Friday, November 6, 2009
#49. 'Be my mirror, my sword and shield'
Coldplay "Viva La Vida"
For the longest time I had mentally reserved a spot for Coldplay as the 00s version of Hootie and the Blowfish. That is to say that if you were to line up all the bands that existed at some point within the decade in order of overall quality, Coldplay would fall exactly in the middle. Any band that was worse than Coldplay could be said to be bad and any band better than them would be good. They were average in every sense of the word, and even when a given single really worked on a few levels - I'm thinking about "Don't Panic" specifically here - it never had any sort of extra power to make me say that it was anything other than a pleasant diversion. Really, until the release of Viva La Vida last year the only time I'd seen Coldplay associated with anything particularly great in any sense was when the first season finale of The Shield used "Trouble" to soundtrack one of the most intense breakdowns I've witnessed on TV, but even then the song didn't elevate the mood so much as it just was kinda...there. That seemed to be Coldplay's purpose in life; they would never impress me but they'd never annoy me either. All told that wouldn't be a bad fate for any band in the mainstream considering how often those would fall into the latter category.
Maybe it was my previous lack of enthusiasm towards them making even the slightest uptick in quality sound like light years worth of improvement, but Viva La Vida and especially its title track completely took me by surprise last year. I'd heard "Violet Hill" previously and it hadn't done much to change my view of their average nature, but the lalbum turned out to be a surprising near-highlight of 2008, sounding more like the best U2 album since The Unforgettable Fire than another Coldplay album just like the other ones. It was one of the biggest surprises I'd encountered in recent years; sure, bands improve all the time, that's nothing exciting, but a band so seemingly devoted to mediocrity on all levels absolutely killing it for a whole album took me completely off guard. I never thought it was a great album, but it definitely made me sit up and pay attention more times in 45 minutes than I had during the previous three full albums, which was a feat in and of itself given that this was, well, fucking COLDPLAY we're talking about. I guess when you trade in mediocrity any sort of uptick in quality is enough to make you seem somewhat great.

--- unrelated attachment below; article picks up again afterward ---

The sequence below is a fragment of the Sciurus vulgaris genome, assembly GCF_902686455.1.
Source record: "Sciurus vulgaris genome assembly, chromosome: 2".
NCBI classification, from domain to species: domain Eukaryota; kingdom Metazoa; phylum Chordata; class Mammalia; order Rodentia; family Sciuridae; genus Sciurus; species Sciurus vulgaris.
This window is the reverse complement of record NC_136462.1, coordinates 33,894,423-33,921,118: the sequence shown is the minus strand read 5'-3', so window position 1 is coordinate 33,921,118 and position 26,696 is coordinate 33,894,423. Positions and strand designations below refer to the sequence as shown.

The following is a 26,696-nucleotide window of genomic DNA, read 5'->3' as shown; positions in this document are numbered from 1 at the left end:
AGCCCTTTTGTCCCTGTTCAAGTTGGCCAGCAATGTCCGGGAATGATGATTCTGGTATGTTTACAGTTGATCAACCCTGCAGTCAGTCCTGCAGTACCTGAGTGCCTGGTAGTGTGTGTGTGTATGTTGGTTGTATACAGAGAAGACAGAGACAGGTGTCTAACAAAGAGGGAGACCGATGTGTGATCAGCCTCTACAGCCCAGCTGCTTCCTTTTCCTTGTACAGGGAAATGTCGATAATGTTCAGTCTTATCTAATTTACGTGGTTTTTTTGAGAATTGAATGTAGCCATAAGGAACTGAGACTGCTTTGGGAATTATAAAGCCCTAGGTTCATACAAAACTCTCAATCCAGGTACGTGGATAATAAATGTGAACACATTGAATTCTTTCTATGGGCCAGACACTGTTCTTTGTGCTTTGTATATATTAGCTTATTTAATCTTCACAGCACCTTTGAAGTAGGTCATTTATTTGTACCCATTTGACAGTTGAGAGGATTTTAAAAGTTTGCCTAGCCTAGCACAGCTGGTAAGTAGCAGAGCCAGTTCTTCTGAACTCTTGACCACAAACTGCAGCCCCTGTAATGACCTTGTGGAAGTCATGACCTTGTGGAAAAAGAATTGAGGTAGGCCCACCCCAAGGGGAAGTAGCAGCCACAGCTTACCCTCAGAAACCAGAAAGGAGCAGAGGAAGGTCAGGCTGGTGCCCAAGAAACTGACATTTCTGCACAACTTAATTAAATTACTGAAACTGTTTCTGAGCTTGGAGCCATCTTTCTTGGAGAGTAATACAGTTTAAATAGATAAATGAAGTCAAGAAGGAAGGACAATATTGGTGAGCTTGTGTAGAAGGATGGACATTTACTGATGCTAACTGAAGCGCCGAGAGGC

Of course at this point on the list we're not concerning ourselves with 'somewhat great,' and the album's title track is definitely well above that type of faint praise. From the moment those percussive string swells start up it's impossible to deny that this thing is fucking massive on all fronts, and yet it never comes off as trying too hard. It's that sort of effortlessness that makes it work as well as it does, honestly; generally when a band actually tries to make something as sweeping and epic as this it comes across as needlessly pretentious and pointless, but when it's carried off without that sort of effort it works in a myriad of ways. "Viva La Vida" might not be the best example of this, but I'm hard pressed to name another pop song this decade that does this kind of epic sweep, period, let alone do it as well as Coldplay manage here.
Actually, referring to it as a Coldplay song seems a bit wrong given how little everyone who's not Chris Martin does here. Most of the instrumental is anchored by that unstoppable string pulse and various other orchestral embellishments, making it pretty much a Chris Martin solo single with minor contributions from his bandmantes. But those contributions do make for some of the highlights. Given the lack of percussion proper in the song, that timpani roll that drummer Will Campion lets out as the chorus hits just adds to the epic feeling without doing too much at all. Similarly, the lone bit of audible guitar that the song possesses, just after the introductory couplet from Martin, is kinda stunning once it hits; the combination of the guitar's resonating, heavily delayed tone and its placement in the song just makes it stand up as the best guitar thing that guitarist Jon Buckland's done. It never ceases to amaze me how those two small touches are at least half of why I keep coming back to the song, but it's a testament to the band and their producer's that they know how to make such seemingly inconsequential elements resonate so intensely.
It's also worth noting for once Chris Martin's vocals don't edge towards the falsetto needlessly in spite of the melancholy nature of the song. It seemed like it was getting to be second nature to him to milk that - admittedly quite good - falsetto at ever opportunity, but the restraint he shows in that department here does more to underline the song's point than his standard vocals would have. He actually sounds utterly defeated at points, and given that I'd always pictured Martin as a bit of a smug asshole the fact that he can even remotely convey those feelings is shocking enough, which plays so much better in his mid range than elsewhere - the dismissive 'who would ever wanna be king?' that ends the second verse especially mails it. Actually, for a guy whose voice never really appealed to me one way or the other Martin pulls this off rather well throughout, even the wordless vocalizing in the song's bridge works and that's the kind of thing I've grown to hate songs for doing in the past. The song may be his show at the expense of his bandmates more so than usual, but that fact works to its advantage for whatever reason.